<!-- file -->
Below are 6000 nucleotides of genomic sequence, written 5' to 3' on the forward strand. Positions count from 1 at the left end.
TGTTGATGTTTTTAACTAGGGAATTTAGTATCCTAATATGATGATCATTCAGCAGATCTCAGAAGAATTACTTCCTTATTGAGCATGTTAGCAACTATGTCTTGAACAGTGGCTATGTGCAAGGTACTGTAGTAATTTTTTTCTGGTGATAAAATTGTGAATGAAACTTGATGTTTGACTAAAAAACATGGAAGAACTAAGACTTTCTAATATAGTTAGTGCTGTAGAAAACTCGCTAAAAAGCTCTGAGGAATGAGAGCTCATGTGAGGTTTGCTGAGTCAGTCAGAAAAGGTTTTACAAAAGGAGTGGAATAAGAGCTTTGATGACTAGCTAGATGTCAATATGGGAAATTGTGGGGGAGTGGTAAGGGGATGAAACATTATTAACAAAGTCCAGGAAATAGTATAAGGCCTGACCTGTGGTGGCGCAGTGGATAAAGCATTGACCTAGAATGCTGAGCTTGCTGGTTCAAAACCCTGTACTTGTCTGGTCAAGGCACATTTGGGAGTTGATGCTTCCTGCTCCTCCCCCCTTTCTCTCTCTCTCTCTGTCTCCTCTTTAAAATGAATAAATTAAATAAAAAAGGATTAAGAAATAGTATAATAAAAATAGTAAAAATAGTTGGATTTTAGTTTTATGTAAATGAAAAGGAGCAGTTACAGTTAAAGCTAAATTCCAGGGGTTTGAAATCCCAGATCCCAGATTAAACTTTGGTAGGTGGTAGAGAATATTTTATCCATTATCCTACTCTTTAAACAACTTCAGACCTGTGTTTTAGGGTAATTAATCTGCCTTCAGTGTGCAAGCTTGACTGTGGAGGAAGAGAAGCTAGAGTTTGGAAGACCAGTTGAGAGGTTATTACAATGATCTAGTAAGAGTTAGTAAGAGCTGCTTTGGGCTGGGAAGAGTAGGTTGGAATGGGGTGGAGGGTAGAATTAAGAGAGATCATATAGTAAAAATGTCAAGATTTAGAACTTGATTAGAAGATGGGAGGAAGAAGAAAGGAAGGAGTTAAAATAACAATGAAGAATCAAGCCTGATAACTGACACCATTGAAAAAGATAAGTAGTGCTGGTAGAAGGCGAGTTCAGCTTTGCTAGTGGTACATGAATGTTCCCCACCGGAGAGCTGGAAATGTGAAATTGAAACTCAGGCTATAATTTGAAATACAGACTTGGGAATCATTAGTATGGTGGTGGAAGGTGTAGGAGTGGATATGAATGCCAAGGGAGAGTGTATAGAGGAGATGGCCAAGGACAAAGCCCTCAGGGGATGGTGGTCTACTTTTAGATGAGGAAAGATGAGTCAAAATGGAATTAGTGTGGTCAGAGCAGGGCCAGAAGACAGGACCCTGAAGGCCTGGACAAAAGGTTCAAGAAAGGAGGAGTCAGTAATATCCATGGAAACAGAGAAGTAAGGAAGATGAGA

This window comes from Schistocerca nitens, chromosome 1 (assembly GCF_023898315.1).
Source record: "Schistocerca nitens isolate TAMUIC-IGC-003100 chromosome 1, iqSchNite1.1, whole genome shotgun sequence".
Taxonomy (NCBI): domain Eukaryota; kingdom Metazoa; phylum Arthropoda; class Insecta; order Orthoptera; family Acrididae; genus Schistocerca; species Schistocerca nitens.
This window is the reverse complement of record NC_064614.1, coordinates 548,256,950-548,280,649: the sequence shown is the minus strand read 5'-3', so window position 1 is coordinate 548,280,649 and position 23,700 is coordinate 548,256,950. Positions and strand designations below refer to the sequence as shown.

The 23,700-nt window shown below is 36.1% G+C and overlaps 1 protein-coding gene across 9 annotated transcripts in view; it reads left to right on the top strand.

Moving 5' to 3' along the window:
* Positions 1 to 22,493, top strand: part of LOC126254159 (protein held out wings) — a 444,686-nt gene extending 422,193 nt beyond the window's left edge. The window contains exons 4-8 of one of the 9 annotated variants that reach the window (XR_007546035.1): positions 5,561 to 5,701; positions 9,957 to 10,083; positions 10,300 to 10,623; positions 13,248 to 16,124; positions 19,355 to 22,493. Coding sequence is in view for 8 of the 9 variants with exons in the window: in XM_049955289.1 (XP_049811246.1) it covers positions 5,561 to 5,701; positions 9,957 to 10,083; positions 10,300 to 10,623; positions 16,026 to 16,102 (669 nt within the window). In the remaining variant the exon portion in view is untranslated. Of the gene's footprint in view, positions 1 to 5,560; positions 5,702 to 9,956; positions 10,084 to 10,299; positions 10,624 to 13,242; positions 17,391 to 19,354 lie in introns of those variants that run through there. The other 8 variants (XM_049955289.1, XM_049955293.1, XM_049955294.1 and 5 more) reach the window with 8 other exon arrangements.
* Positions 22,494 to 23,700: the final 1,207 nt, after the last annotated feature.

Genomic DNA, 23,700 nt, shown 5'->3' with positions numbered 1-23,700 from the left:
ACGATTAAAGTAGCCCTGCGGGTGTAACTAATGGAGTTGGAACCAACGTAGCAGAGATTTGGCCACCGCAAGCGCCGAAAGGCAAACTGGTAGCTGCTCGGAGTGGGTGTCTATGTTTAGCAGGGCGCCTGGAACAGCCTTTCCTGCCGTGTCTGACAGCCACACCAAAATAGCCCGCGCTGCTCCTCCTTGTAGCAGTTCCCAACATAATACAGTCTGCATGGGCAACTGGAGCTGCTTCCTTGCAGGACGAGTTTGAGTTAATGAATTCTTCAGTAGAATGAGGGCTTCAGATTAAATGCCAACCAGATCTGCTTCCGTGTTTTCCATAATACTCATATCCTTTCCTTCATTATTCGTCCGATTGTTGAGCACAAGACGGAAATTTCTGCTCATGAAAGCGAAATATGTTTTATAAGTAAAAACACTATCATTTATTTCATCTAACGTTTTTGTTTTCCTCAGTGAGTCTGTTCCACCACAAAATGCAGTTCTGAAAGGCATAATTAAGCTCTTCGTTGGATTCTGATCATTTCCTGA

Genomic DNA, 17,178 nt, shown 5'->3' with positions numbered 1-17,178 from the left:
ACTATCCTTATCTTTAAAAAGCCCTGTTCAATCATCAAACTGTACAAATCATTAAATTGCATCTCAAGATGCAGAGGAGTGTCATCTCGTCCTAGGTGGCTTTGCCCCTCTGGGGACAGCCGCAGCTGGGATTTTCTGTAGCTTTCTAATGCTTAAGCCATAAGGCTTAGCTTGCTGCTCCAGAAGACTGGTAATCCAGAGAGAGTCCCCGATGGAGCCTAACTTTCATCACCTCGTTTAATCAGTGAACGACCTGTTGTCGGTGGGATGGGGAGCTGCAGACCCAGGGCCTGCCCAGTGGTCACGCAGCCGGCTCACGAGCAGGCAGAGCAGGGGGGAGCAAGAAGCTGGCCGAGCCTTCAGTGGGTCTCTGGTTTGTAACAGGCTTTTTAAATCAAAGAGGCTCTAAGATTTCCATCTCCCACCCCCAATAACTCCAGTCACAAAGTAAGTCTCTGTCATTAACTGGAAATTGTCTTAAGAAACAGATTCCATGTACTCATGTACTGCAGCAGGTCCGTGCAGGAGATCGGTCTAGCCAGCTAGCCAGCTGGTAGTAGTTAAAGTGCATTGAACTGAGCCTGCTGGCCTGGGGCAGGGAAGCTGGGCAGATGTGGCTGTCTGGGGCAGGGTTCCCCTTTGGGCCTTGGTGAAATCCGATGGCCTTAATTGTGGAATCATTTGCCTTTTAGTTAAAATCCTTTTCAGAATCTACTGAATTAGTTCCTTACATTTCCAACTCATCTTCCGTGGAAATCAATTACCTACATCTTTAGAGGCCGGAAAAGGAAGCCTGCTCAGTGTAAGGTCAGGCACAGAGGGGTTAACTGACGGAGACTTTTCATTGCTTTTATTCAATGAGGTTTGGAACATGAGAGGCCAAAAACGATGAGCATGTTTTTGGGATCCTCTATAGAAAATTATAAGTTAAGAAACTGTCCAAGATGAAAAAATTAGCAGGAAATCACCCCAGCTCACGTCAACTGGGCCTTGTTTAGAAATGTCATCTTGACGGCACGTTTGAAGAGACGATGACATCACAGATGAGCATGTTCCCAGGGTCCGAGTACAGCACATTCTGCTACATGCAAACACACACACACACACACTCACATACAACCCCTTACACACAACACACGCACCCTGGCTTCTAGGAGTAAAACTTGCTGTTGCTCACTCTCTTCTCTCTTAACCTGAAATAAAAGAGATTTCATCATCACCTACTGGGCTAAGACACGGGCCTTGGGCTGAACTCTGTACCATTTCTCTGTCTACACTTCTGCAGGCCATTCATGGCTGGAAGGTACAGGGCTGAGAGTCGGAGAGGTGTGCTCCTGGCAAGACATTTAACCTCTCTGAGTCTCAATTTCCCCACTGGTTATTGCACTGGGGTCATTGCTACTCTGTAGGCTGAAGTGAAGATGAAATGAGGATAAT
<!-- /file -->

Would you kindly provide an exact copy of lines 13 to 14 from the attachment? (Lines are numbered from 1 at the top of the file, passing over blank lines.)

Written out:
Genomic DNA, 17,178 nt, shown 5'->3' with positions numbered 1-17,178 from the left:
ACTATCCTTATCTTTAAAAAGCCCTGTTCAATCATCAAACTGTACAAATCATTAAATTGCATCTCAAGATGCAGAGGAGTGTCATCTCGTCCTAGGTGGCTTTGCCCCTCTGGGGACAGCCGCAGCTGGGATTTTCTGTAGCTTTCTAATGCTTAAGCCATAAGGCTTAGCTTGCTGCTCCAGAAGACTGGTAATCCAGAGAGAGTCCCCGATGGAGCCTAACTTTCATCACCTCGTTTAATCAGTGAACGACCTGTTGTCGGTGGGATGGGGAGCTGCAGACCCAGGGCCTGCCCAGTGGTCACGCAGCCGGCTCACGAGCAGGCAGAGCAGGGGGGAGCAAGAAGCTGGCCGAGCCTTCAGTGGGTCTCTGGTTTGTAACAGGCTTTTTAAATCAAAGAGGCTCTAAGATTTCCATCTCCCACCCCCAATAACTCCAGTCACAAAGTAAGTCTCTGTCATTAACTGGAAATTGTCTTAAGAAACAGATTCCATGTACTCATGTACTGCAGCAGGTCCGTGCAGGAGATCGGTCTAGCCAGCTAGCCAGCTGGTAGTAGTTAAAGTGCATTGAACTGAGCCTGCTGGCCTGGGGCAGGGAAGCTGGGCAGATGTGGCTGTCTGGGGCAGGGTTCCCCTTTGGGCCTTGGTGAAATCCGATGGCCTTAATTGTGGAATCATTTGCCTTTTAGTTAAAATCCTTTTCAGAATCTACTGAATTAGTTCCTTACATTTCCAACTCATCTTCCGTGGAAATCAATTACCTACATCTTTAGAGGCCGGAAAAGGAAGCCTGCTCAGTGTAAGGTCAGGCACAGAGGGGTTAACTGACGGAGACTTTTCATTGCTTTTATTCAATGAGGTTTGGAACATGAGAGGCCAAAAACGATGAGCATGTTTTTGGGATCCTCTATAGAAAATTATAAGTTAAGAAACTGTCCAAGATGAAAAAATTAGCAGGAAATCACCCCAGCTCACGTCAACTGGGCCTTGTTTAGAAATGTCATCTTGACGGCACGTTTGAAGAGACGATGACATCACAGATGAGCATGTTCCCAGGGTCCGAGTACAGCACATTCTGCTACATGCAAACACACACACACACACACTCACATACAACCCCTTACACACAACACACGCACCCTGGCTTCTAGGAGTAAAACTTGCTGTTGCTCACTCTCTTCTCTCTTAACCTGAAATAAAAGAGATTTCATCATCACCTACTGGGCTAAGACACGGGCCTTGGGCTGAACTCTGTACCATTTCTCTGTCTACACTTCTGCAGGCCATTCATGGCTGGAAGGTACAGGGCTGAGAGTCGGAGAGGTGTGCTCCTGGCAAGACATTTAACCTCTCTGAGTCTCAATTTCCCCACTGGTTATTGCACTGGGGTCATTGCTACTCTGTAGGCTGAAGTGAAGATGAAATGAGGATAAT